If ambient light isn't enough and I don't have a tripod with me for long exposure, which one should I prefer to increase the brightness of my photo?

I know high ISO comes with noise. Is there any side effect of high exposure compensation?

What I do is open full aperture & increase exposure till 1/10s. If not enough, increase ISO till about 300. After that noise is noticeable so I resort to exposure compensation, all the way up to +5. Then back to ISO. Last option is flash, if possible. Is this the best practise? Should I increase Exposure compensation before increasing ISO?

  • 2
    \$\begingroup\$ Just checking: do you really mean that ISO 300 is your imposed limit, or is that a typo for 3000? \$\endgroup\$
    – mattdm
    Commented May 20, 2014 at 10:41
  • \$\begingroup\$ I really meant 300. \$\endgroup\$
    – kBisla
    Commented May 20, 2014 at 17:38
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    \$\begingroup\$ Assuming you have been correcting your underexposed images in post, I wonder if a better phrasing of the question might be, "What is the difference, if any, between changing the ISO and underexposing and then correcting in post?". Does that make sense? \$\endgroup\$ Commented May 20, 2014 at 18:00

2 Answers 2


You misunderstand how exposure compensation works.

Exposure compensation is not an actual physical thing the camera uses to control light - there are only 3 real things that control the amount of light: Aperture, Shutter speed and ISO.

Exposure compensation is a way to tell the camera in one of the auto/semi-auto modes you want to override the light meter reading.

In A/Av mode the exposure compensation changes the shutter speed (and maybe ISO, depending on how you set things) in S/Tv mode it changes aperture (and again, maybe ISO) in P mode it can change any of the 3.

If you are in full manual mode exposure compensation does nothing because it has no auto setting to adjust.

So, to answer your question, if you are already shooting wide open and at the slowest acceptable shutter speed all you can do is increase ISO or add flash, the exposure compensation feature has nothing to adjust to help you here.

BTW, don't be afraid of ISO, the modern camera can handle ISO values much higher than reading photography sites will lead you to believe and even when you push it too far there are excellent noise reduction tools out there.


Exposure compensation is just another means of changing either shutter or aperture. I is not some fourth component of exposure, there are still only three: ISO, Shutter Speed, Aperture. If you have manually selected an aperture, changing EC will reduce shutter speed. If you have manually selected a shutter speed, changing EV will increase the size of the aperture, unless it's already at max.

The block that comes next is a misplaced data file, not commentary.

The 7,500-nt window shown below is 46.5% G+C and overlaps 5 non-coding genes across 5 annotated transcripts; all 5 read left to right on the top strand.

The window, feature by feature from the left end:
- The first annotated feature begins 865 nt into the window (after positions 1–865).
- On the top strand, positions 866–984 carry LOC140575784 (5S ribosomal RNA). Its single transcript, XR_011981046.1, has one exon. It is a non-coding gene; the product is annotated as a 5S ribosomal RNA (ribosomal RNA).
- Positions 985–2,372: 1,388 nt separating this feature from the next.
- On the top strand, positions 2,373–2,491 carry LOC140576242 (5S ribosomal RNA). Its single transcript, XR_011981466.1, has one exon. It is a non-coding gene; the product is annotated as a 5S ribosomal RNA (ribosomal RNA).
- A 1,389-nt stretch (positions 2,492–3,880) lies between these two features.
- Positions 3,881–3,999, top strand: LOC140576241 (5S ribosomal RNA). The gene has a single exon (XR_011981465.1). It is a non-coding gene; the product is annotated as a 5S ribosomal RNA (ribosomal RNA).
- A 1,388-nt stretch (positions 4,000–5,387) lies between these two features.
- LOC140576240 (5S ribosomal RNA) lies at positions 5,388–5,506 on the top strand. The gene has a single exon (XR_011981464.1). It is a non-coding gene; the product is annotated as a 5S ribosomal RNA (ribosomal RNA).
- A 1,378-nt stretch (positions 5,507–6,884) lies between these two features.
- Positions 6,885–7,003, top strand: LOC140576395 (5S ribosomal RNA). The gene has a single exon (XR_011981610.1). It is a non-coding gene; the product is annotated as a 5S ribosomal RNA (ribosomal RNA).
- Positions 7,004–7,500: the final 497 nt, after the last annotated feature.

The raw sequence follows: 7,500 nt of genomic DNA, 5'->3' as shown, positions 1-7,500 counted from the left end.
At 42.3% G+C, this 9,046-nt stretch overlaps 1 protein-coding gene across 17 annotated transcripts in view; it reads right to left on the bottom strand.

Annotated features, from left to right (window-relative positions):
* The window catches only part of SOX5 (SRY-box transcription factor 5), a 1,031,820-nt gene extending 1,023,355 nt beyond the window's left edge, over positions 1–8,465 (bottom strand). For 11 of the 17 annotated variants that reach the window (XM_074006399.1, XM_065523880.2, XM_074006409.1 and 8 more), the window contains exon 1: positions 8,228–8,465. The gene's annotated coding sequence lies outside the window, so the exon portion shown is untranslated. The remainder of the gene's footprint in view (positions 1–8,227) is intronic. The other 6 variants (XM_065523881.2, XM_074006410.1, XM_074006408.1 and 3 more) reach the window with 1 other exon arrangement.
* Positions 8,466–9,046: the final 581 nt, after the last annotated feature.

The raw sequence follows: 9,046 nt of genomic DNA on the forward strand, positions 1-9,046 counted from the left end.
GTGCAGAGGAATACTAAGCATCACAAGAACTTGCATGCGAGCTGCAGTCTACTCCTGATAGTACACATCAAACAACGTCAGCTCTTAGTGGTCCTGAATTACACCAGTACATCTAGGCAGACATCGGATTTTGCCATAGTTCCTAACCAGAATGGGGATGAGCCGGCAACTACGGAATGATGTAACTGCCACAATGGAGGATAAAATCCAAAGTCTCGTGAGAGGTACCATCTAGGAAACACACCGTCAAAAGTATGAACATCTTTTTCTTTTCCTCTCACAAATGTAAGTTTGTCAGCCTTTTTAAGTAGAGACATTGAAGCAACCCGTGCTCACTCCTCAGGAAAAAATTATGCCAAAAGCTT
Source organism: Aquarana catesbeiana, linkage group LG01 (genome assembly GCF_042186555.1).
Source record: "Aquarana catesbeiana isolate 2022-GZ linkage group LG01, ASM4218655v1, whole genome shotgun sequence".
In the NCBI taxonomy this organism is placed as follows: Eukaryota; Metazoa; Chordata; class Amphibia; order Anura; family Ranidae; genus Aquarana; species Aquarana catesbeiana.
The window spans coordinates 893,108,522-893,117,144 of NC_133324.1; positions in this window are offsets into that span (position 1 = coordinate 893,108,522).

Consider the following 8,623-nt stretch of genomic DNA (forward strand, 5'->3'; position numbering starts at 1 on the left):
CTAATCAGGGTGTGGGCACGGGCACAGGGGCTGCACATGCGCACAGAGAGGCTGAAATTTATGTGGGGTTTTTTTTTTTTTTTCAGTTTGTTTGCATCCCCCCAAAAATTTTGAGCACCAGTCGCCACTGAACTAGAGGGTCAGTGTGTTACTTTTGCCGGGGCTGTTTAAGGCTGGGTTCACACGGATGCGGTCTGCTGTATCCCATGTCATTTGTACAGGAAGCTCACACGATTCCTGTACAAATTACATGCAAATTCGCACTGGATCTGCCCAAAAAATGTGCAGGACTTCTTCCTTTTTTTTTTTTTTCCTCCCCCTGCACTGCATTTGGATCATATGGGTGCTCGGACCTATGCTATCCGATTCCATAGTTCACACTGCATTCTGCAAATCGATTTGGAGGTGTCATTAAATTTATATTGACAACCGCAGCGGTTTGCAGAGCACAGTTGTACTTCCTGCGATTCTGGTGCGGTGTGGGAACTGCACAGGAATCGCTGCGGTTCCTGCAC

ISO 300 is NOTHING. Cameras these days can easily be used at ISO 1600 or even 3200 without serious problems with noise. I think your being much too critical of noise, and I think your severely hurting yourself by forcing the use of ultra wide apertures or ultra slow shutter speeds, both of which can affect IQ in ways that cannot really be fixed in post. Noise is predictable, and therefor easy to reduce and clean up in post. A thin depth of field, however, cannot be fixed in post...if you end up with too much of your scene out of focus because you used the maximum aperture, your simply stuck with too much of your scene out of focus. If you end up with motion blur or camera shake blur, then your image is simply blurry.

When it comes to deciding which tradeoff to make, you should generally make the tradeoff of more noise first, then move to a wider aperture or a slower shutter speed as a last resort. I would also make sure you fully understand what exposure compensation is and what it's doing. EC isn't some fourth option for changing exposure...it is simply an alternative means of changing shutter speed or aperture. If you select maximum aperture and an ISO setting, then using EC to increase exposure means your exposure time (shutter speed) is getting longer. That means you run an increased risk of blurring the scene because of shaky hands or subject motion.

Noise, as much as it is demonized these days by photographers, is one of the more manageable artifacts in digital images. Don't fear it...at least, not as much as you do. ISO 300 is VERY, VERY LOW. You should be pushing ISO 800 or 1600 before you really start worrying about noise. With a good camera (modern APS-C DSLR at least), you should be able to use ISO 1600 without fear, and FF DSLRs like the 6D can be used at ISO 6400 or higher. For compacts, many use very advanced processing for JPEGS, making ISO 1600, 3200, and sometimes even higher very viable options.


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